Twelve Days on the Somme

By Sidney Rogerson

Pen & Sword, 2020

Rightly regarded as one of the classic memoirs of the war, Rogerson’s book set out to counter the ‘mud and blood’ views of the trenches that was prevalent at the time. Rogerson served with the 2nd Battalion West Yorkshire Regiment, and as the title implies his account focuses on just 12 days in the line on the Somme in late-1916.

Rogerson’s vignettes of trench life give a fascinating insight into the life of the soldier. Its power lies in its banality. There is no major action, no moment of dramatic tension, no climatic description of going ‘over the top’. Just an account of what it was like to live and sleep in the trenches at that time, and the monotony, perforated by moments of adrenaline, that this entailed.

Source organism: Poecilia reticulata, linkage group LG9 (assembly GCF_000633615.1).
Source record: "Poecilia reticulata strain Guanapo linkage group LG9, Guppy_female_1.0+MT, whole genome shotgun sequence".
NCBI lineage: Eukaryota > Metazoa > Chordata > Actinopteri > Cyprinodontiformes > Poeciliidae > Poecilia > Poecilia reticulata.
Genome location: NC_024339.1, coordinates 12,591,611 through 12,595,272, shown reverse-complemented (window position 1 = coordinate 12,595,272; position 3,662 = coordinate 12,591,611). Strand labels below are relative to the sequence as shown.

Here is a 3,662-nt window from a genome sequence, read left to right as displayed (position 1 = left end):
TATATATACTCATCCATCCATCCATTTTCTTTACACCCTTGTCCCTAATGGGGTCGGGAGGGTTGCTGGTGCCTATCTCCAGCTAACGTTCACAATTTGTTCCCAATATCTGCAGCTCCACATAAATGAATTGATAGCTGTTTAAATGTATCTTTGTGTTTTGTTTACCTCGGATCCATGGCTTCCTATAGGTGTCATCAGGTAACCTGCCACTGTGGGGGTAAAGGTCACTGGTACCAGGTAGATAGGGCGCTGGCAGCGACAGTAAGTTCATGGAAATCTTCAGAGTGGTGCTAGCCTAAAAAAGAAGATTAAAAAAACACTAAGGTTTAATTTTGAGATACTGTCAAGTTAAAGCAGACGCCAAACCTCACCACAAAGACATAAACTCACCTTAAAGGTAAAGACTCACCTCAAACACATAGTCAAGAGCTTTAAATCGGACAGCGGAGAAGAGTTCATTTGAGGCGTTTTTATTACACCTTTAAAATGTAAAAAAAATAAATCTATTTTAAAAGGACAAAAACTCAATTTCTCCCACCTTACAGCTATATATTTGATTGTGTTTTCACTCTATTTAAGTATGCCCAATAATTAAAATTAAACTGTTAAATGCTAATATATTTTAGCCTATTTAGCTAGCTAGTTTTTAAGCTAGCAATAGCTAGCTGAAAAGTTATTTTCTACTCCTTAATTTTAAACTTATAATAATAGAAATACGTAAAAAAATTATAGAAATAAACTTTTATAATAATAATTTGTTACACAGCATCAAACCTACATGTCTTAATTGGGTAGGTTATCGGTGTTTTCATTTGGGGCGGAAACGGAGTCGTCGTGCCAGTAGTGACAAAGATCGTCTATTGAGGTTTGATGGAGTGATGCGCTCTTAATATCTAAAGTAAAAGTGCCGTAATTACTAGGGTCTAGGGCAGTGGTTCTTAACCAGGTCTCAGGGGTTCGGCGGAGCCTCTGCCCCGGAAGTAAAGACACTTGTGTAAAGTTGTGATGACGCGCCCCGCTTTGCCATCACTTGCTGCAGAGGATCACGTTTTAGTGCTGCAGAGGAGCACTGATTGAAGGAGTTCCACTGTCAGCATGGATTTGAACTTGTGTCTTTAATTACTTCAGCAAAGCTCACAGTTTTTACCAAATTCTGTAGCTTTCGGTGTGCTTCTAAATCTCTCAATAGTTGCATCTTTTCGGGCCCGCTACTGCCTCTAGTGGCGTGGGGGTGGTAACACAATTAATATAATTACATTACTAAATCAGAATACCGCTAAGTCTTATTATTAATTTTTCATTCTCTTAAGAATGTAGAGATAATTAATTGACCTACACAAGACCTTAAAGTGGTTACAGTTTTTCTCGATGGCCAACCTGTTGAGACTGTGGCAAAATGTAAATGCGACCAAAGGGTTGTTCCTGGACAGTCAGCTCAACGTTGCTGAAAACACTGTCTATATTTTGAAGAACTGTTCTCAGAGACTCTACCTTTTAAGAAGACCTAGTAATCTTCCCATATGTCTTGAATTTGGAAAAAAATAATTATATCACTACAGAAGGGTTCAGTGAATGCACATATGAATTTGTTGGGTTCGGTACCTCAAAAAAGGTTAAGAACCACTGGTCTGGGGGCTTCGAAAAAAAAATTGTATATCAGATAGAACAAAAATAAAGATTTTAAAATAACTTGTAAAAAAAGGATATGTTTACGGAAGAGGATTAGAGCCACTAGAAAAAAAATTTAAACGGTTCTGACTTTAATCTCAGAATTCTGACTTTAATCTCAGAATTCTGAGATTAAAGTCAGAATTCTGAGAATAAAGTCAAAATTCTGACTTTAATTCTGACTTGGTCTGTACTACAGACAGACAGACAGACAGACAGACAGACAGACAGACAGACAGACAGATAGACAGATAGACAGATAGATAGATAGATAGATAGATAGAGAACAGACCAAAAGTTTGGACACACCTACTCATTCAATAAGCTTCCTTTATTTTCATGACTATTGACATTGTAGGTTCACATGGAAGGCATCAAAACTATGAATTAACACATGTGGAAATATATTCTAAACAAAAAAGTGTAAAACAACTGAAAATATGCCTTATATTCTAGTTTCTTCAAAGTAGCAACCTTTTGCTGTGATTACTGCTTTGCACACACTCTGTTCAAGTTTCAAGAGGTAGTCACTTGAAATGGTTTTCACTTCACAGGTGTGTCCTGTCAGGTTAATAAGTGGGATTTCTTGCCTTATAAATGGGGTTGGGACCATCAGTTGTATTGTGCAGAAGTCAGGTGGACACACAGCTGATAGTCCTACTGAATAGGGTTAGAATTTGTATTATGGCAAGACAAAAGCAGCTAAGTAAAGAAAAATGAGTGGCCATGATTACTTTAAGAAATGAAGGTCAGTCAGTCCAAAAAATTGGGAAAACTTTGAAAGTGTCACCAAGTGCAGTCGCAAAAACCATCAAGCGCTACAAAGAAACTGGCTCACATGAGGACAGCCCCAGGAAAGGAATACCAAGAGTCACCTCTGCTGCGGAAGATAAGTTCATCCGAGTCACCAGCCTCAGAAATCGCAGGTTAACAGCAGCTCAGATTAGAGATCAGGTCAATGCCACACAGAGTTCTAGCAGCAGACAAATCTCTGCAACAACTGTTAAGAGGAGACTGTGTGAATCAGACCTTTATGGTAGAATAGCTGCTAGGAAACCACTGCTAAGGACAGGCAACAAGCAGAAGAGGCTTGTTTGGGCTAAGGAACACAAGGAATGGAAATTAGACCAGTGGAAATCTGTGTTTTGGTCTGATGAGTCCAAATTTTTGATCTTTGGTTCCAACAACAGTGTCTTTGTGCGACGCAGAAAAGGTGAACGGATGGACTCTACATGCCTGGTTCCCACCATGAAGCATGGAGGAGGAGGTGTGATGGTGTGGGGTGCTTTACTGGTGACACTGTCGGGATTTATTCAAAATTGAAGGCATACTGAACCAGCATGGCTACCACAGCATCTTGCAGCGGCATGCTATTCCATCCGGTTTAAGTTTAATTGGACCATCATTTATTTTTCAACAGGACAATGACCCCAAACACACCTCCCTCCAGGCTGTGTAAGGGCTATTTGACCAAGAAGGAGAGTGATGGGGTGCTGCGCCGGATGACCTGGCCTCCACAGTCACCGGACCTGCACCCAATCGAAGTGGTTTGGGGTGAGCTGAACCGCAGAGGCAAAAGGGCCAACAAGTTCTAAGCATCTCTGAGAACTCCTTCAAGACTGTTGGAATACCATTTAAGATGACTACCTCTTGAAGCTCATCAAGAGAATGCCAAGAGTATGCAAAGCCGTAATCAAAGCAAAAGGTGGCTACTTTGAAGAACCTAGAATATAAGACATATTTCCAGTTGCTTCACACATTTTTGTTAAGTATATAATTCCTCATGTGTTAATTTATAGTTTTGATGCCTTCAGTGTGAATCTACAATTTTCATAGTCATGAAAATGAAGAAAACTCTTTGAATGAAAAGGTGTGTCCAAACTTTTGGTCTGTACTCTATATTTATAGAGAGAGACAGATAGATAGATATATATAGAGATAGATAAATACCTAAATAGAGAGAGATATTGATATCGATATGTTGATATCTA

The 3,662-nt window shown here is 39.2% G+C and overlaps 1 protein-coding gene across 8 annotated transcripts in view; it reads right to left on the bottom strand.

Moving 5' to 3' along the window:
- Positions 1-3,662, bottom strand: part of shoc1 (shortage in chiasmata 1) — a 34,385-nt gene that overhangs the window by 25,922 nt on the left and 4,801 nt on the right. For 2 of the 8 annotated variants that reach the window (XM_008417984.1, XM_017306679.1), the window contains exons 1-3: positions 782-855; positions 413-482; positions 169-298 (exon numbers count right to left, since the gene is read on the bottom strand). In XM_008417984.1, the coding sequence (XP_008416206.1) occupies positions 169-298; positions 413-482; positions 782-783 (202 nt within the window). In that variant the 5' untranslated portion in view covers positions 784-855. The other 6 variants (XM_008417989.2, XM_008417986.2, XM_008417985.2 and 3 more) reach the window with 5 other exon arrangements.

At times you have to remember that he is just describing 12 days – to me it seems longer; perhaps it was that way for the soldiers too. Just 3 days of the 12 were spent in the front-line itself, Rogerson describing patrols, being shelled, the trenches, and searching for a missing fellow officer Pym amongst other experiences.

Whilst this latest reprint is welcome, I would like to see an edition that gave some extra context – cross-referenced against the war diary, with biographies of the men mentioned perhaps – and relevant pictures and maps. However, this remains a classic memoir that should be on everyone’s reading list.

Buy this book from Amazon here:

Twelve Days on the Somme: A Memoir of the Trenches, 1916